* Qemu is great for virtualising a whole machine, for use as a VMWare replacement. It’s supposed to have much better performance than Bochs but IIRC, the benchmarks on their site rate it as 4x slower than native execution. This performance hit is taken by *all* code running in the virtual machine. It can run lots of x86 OSs, including Windows, so it’s really good for compatibility. I think there’s some support for suspend / resume of running virtual machines, although I don’t know how mature this is. I’ve found QEmu to be rather impressive in my experience, although some quirky OSs have trouble running in it. It also supports multiple architectures (as hosts and guests) and if you compile a custom kernel to run in it, you can improve the performance still further. Fabrice has said his next project will be to improve the virtualisation to use VMWare-style techniques to achieve even higher performance.
* UML is a port of the Linux kernel to run as a Linux application. UML is officially supported in the mainstream Linux kernel tree. For CPU intensive tasks, it’s basically as fast as native execution. Kernel-intensive code (lots of syscalls / IO) takes quite a large performance hit (about the same as VMWare). I’d expect it to perform better than QEmu for most (all?) workloads. It is used in production virtual hosting environments and has been around for a while. UML has support for SMP virtual machines, I think.
* Xen is a low-level virtual machine monitor, which runs ports of operating systems to its “virtualisation friendly” architecture. Ports are relatively easy to do (compared to other OS ports ;-). Xen has a low overhead (negligible for CPU intensive workloads and rather lower for kernel-intensive workloads than UML or VMWare). Xen has some other nifty features, like live migration. Xen is also in production use in virtual hosting environments and the development team intend to get it into the mainline kernel tree. NetBSD also runs on Xen and FreeBSD and plan 9 ports are on the way. Xen supports SMP hosts but not (yet) SMP guests (it’s in the pipeline…).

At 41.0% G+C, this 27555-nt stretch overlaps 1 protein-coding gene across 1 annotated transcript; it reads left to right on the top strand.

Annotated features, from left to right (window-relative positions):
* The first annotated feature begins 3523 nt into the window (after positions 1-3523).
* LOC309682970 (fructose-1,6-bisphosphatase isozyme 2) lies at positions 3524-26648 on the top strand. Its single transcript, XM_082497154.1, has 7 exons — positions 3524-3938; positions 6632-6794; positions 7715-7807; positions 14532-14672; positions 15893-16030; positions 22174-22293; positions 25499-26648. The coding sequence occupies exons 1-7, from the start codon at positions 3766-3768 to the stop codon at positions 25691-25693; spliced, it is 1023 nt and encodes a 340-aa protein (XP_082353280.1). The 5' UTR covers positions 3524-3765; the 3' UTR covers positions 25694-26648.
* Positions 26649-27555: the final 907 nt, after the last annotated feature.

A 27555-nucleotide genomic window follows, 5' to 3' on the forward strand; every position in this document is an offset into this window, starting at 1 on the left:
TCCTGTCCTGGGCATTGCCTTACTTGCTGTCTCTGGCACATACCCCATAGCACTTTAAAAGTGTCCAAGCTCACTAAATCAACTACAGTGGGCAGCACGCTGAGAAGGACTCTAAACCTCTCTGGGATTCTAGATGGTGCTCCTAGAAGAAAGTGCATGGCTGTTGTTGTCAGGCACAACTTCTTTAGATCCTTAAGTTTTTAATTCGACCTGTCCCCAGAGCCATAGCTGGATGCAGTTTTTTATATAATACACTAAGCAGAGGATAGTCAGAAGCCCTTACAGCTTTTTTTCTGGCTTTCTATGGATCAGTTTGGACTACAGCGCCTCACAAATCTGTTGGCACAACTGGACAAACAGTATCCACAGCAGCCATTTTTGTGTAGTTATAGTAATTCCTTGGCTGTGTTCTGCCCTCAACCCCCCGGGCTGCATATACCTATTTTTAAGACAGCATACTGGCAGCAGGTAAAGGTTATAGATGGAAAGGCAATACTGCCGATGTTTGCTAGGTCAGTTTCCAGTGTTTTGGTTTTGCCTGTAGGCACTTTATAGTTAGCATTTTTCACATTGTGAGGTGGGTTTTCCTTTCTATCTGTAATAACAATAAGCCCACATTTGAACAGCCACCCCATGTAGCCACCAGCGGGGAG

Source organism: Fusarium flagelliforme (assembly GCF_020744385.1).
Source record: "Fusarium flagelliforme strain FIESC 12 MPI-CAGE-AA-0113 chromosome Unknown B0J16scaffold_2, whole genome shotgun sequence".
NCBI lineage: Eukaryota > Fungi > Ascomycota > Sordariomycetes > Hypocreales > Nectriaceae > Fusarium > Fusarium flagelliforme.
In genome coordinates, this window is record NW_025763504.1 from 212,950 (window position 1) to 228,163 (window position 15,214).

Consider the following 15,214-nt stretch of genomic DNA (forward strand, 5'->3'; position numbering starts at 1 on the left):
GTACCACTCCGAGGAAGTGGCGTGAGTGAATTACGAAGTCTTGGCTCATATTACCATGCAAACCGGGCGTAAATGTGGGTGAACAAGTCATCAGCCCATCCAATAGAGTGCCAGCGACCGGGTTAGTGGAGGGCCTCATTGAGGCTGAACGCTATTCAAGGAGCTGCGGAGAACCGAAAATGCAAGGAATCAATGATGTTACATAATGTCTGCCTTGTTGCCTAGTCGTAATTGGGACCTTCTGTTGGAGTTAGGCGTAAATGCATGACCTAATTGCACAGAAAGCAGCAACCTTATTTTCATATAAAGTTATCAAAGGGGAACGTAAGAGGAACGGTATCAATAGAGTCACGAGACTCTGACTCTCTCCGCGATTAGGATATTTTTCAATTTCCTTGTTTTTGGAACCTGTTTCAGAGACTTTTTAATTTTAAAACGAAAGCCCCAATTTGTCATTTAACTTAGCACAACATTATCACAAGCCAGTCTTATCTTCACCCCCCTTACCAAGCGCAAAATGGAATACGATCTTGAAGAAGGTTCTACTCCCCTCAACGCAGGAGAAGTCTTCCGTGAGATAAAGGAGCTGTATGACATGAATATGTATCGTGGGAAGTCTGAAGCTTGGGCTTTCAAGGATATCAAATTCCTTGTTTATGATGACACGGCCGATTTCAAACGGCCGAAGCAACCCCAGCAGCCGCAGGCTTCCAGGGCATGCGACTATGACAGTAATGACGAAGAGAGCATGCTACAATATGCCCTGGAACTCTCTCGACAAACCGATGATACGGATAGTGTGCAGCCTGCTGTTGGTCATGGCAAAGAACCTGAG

For more information about the overheads, see the link provided by Ricky.
Oh, forgot to mention 😉
Vservers may also be of interest for virtual hosting and it’s also being used in production. It’s basically like chroot / jail but more flexible. All the virtual machines really share the same kernel but they can’t see each other’s processes and they can safely be given root accounts that can’t break out of their private vserver. The overhead is essentially zero so performance is excellent. The virtual machines are somewhat less flexible than the other solutions: they can’t run different kernels / OSs, there’s no suspend / resume, there’s no live migration and virtual machines are limited to a single IP address. There’s also the prospect that a kernel root exploit will compromise the entire host, not just the virtual machine (which is not the case for Xen and QEmu, not sure about UML).
You can do something similar on BSD using jail, although I’m not sure whether people use that for virtual hosting.
I’ve been very impressed by Vservers in terms of ease of use, it’s performace is great but it lacks some features of the other alternatives. Again, it depends on what suits your solution best 😉
No, they do have to convert unsafe x86 instructions otherwise a guest OS running would be able to affect the host OS. EFlags is a register which used in unsafe instructions because some bits of it can be modified in user mode and other in kernel mode. For complete isolation, it is at minimum required to do shadow page table management and emulate unsafe x86 instructions.
Even xen does these two things, but it removes the overhead by modifying the OS code. I am not sure what part it modifies but there are details about it in their architecture document.
Yes, Xen’s speed comes from not having to do the scanning / rewriting that VMWare has to do. Xen modifies guest OS memory management code so that it can cope with running in discontiguous physical memory and so that Xen is able to validate page table updates before they are installed, ensuring proper isolation. The source code changes mean that Xen does not need to use Shadown Page Tables, except during Live Migration.
The co-operation from the Guest OS minimises the overhead in maintaining an isolated virtual machine. if the guest OS tries to circumvent the protection then the operation it attempted will fail (and they guest may be killed).